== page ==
if you don't need a lot of zest. You'll see it in the second picture
THE Sandwich (makes 4, very large)
- Approx 3 lbs. red/ripe only height of the season preferably
home grown tomatoes, thickly sliced
- 8 large slices of bread (we use Trader Joe's Cracked Wheat
Sourdough, just the large ones in the middle of the bag)
good quality pancetta sliced about 1/8" thick (NOT as thin as delis
slice prosciutto, more like bacon. Of course if you like yours thick,
go for it. We used 6 oz last night.)
- garlic cloves, or even garlic powder.
- Several handfuls of arugula
- Olive oil
- Lemon Garlic Mayo (below)
or drizzle olive oil (preferably extra virgin, but don't kill yourself
if it isn't) over the tomatoes then sprinkle salt and pepper to taste
over them. Do it at least 10 minutes before eating. We tend to do it an
Bake the pancetta in a 425 degree oven until it is
crisp but not burnt. Put the pancetta between paper towels to remove a
lot of the grease. We often do this earlier in the day then take the
cooled pancetta in the paper towels and just shove it in the fridge
till we need it (though we reheat it slightly in the microwave just
a stove top grill pan. While heating spray or brush both sides of the
bread with olive oil. Or, rub both sides of the bread with butter (we
find that works out really well if the bread is frozen which is usually
where ours is found). Again, if the bread is frozen, it is really easy
to rub clove(s) of garlic on both sides. The garlic just wears away
onto the bread (great for garlic bread as well). In a pinch we've found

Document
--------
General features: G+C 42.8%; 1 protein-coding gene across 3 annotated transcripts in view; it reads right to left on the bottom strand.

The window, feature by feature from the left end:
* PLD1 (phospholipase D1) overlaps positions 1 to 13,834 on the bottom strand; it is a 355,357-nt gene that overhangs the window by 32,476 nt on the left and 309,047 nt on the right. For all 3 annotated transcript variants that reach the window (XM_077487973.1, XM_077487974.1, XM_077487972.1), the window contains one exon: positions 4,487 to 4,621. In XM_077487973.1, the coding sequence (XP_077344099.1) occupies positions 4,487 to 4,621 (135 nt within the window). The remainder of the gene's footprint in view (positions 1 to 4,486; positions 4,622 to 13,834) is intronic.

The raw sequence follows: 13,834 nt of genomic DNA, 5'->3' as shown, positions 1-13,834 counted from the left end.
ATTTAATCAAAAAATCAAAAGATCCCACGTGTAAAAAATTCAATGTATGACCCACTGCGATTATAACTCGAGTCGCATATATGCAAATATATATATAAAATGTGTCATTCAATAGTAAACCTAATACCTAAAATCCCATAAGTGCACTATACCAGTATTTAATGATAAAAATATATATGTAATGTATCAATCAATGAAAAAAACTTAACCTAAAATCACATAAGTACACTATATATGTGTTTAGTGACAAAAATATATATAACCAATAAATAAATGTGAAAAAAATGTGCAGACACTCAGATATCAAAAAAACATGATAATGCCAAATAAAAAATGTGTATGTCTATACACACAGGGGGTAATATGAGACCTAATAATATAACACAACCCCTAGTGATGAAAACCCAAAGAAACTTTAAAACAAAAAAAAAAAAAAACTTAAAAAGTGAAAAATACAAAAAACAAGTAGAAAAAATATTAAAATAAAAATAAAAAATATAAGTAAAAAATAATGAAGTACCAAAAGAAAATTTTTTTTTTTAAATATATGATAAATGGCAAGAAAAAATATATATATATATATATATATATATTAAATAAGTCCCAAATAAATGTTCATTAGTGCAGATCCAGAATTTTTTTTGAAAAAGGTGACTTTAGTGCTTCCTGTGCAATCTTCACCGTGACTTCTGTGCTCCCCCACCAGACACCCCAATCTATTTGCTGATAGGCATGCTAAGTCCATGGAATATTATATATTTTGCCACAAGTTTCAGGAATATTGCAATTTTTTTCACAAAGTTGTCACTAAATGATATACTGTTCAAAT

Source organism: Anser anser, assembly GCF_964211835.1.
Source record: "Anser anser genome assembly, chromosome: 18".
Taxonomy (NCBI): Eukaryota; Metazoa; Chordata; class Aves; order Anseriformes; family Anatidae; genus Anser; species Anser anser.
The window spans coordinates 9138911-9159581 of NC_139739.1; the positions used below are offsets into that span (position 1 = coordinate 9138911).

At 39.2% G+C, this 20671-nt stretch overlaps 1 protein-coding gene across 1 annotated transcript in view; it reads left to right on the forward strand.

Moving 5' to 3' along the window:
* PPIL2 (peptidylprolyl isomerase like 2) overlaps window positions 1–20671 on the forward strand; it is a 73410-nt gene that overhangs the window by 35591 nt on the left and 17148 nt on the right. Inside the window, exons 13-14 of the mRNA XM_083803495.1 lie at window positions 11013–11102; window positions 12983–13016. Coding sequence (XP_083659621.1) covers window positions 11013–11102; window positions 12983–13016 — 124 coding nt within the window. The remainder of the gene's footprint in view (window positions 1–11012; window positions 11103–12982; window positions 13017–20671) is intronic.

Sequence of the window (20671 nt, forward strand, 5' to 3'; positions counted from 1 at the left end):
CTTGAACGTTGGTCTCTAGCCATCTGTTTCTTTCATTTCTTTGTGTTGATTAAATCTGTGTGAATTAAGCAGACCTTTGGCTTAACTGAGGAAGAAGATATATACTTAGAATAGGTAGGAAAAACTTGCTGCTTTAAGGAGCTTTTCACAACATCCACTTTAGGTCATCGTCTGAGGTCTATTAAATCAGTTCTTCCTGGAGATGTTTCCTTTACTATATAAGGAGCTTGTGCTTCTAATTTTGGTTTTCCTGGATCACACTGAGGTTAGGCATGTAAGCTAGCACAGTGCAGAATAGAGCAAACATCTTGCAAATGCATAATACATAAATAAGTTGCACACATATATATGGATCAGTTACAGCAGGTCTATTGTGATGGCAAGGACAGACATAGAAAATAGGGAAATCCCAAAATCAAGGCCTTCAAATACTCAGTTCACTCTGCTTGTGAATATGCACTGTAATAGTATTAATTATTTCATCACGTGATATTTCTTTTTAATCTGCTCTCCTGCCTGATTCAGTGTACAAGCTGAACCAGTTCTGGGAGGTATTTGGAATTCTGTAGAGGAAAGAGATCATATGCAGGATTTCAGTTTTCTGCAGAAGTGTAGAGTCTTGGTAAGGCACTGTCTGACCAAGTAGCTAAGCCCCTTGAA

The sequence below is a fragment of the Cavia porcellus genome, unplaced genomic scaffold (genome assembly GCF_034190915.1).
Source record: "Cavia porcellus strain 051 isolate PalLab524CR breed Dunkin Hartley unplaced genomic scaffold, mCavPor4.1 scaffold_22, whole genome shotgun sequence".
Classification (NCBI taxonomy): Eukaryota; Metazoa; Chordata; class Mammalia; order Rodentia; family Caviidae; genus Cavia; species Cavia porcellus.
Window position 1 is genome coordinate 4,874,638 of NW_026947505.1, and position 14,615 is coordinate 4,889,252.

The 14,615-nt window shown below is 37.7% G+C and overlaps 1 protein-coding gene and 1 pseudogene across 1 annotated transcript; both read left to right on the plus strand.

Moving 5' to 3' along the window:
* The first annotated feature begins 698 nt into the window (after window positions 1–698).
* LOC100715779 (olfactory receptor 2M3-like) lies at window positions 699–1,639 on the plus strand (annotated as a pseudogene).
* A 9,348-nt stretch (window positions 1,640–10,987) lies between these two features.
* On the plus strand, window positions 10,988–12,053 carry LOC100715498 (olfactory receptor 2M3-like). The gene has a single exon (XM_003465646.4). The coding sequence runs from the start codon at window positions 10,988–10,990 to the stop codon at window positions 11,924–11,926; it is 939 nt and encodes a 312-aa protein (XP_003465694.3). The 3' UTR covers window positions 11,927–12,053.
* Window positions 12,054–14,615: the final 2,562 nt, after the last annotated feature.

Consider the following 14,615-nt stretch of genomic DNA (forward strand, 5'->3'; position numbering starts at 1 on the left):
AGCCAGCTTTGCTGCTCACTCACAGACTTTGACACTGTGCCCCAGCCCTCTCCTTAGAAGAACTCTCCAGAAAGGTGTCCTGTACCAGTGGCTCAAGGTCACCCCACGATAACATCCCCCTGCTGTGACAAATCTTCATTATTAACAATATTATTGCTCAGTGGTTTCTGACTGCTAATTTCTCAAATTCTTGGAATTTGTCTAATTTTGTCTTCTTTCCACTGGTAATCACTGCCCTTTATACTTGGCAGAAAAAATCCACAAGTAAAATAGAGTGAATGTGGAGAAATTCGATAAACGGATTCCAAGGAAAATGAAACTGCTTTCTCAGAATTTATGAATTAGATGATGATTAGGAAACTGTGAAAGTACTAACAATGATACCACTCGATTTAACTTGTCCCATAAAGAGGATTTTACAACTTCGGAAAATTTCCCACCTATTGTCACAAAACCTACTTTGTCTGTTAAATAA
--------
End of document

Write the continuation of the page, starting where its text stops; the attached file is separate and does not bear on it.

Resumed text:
that garlic powder isn't all that bad, though the flavor isn't the
same. Use sparingly.
Grill both sides of the bread on the grill pan. If you
don't have one, toast the bread in the oven (using broiler or not). Or
be creative and toast the bread in a toaster, then do the
oil/butter/garlic thing. Hey, this is a sandwich! It will taste good.
Our pan hold 4 pieces at a time which is good. We do the
and start assembly while toasting the rest of them.
equal amounts of the mayo spread on four slices of bread. Top with
equal amounts of pancetta, then equal amounts of tomato, then equal
amounts of arugla. Spray or drizzle some olive oil over the arugula,
then sprinkle salt over it (preferably kosher or sea salt).
how we always describe the tomato step: Cram as many slices of the ripe
tomatoes as you possibly can (knowing you have to pick it up) on top of
what you've done so far.
After you have oiled and salted the arugula, cover each sandwich with
the remaining slices
Typically we press down some and serve.
Sometimes we have hot peppers on the side.
Lemon Garlic Mayo
were going to call this aioli, but it just isn't because we make it in
a mini food processor. We also thought about showing you how easy
(usually) making homemade mayo is, but that's for another time. We came
up with this for The Sandwich because it is quick and easy. But
homemade mayo (or aioli) is wonderful and you should try it some time.
- 4 largish TB mayo (we often use Light Mayo and found we